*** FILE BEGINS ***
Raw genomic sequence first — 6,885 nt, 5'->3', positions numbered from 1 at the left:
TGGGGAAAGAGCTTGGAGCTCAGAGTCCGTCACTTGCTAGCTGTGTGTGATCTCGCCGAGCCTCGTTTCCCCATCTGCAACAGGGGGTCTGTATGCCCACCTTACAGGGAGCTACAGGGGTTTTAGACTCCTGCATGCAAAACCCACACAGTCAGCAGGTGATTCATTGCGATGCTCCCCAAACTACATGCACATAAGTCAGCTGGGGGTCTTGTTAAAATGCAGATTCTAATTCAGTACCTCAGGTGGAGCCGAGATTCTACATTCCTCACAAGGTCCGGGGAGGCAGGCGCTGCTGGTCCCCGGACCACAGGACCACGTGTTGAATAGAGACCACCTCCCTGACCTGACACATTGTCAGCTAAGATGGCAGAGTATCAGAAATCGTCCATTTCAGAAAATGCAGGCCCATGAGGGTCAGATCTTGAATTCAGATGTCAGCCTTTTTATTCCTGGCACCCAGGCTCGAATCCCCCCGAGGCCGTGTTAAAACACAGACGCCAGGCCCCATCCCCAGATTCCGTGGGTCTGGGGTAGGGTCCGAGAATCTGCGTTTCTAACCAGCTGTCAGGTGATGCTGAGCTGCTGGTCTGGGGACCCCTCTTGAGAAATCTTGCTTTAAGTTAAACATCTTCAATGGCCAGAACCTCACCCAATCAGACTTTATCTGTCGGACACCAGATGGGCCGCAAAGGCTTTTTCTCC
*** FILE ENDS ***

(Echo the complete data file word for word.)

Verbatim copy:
Raw genomic sequence first — 6,885 nt, 5'->3', positions numbered from 1 at the left:
TGGGGAAAGAGCTTGGAGCTCAGAGTCCGTCACTTGCTAGCTGTGTGTGATCTCGCCGAGCCTCGTTTCCCCATCTGCAACAGGGGGTCTGTATGCCCACCTTACAGGGAGCTACAGGGGTTTTAGACTCCTGCATGCAAAACCCACACAGTCAGCAGGTGATTCATTGCGATGCTCCCCAAACTACATGCACATAAGTCAGCTGGGGGTCTTGTTAAAATGCAGATTCTAATTCAGTACCTCAGGTGGAGCCGAGATTCTACATTCCTCACAAGGTCCGGGGAGGCAGGCGCTGCTGGTCCCCGGACCACAGGACCACGTGTTGAATAGAGACCACCTCCCTGACCTGACACATTGTCAGCTAAGATGGCAGAGTATCAGAAATCGTCCATTTCAGAAAATGCAGGCCCATGAGGGTCAGATCTTGAATTCAGATGTCAGCCTTTTTATTCCTGGCACCCAGGCTCGAATCCCCCCGAGGCCGTGTTAAAACACAGACGCCAGGCCCCATCCCCAGATTCCGTGGGTCTGGGGTAGGGTCCGAGAATCTGCGTTTCTAACCAGCTGTCAGGTGATGCTGAGCTGCTGGTCTGGGGACCCCTCTTGAGAAATCTTGCTTTAAGTTAAACATCTTCAATGGCCAGAACCTCACCCAATCAGACTTTATCTGTCGGACACCAGATGGGCCGCAAAGGCTTTTTCTCC